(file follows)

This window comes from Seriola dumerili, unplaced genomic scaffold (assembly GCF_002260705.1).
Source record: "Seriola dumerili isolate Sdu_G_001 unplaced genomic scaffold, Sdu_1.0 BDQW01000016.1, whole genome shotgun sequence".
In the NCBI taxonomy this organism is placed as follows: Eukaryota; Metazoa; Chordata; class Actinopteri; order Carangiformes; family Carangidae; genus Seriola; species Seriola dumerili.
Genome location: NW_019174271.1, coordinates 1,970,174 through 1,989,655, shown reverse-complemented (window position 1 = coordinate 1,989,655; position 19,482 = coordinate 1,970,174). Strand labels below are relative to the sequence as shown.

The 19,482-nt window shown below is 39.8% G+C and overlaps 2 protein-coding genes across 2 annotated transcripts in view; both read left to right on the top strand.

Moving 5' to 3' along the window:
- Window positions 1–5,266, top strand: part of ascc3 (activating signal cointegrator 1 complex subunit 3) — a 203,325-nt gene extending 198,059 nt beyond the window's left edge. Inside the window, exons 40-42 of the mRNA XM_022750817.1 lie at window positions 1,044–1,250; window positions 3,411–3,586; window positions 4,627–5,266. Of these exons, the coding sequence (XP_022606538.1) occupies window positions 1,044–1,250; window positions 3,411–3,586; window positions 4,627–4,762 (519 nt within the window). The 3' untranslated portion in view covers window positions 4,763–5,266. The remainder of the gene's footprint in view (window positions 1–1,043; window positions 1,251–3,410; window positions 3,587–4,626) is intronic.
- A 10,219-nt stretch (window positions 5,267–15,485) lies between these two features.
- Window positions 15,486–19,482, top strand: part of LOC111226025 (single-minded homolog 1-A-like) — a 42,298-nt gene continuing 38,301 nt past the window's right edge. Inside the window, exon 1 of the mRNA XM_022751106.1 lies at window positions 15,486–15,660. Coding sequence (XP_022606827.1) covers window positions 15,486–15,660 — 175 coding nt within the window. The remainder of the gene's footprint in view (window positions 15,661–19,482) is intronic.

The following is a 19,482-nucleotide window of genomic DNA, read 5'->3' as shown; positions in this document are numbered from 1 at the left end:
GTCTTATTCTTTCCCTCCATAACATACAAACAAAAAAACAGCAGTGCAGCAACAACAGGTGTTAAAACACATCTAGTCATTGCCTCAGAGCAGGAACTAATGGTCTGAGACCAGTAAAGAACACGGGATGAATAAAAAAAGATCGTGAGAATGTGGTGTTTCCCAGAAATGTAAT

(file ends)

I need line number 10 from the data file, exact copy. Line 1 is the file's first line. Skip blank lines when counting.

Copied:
The following is a 19,482-nucleotide window of genomic DNA, read 5'->3' as shown; positions in this document are numbered from 1 at the left end: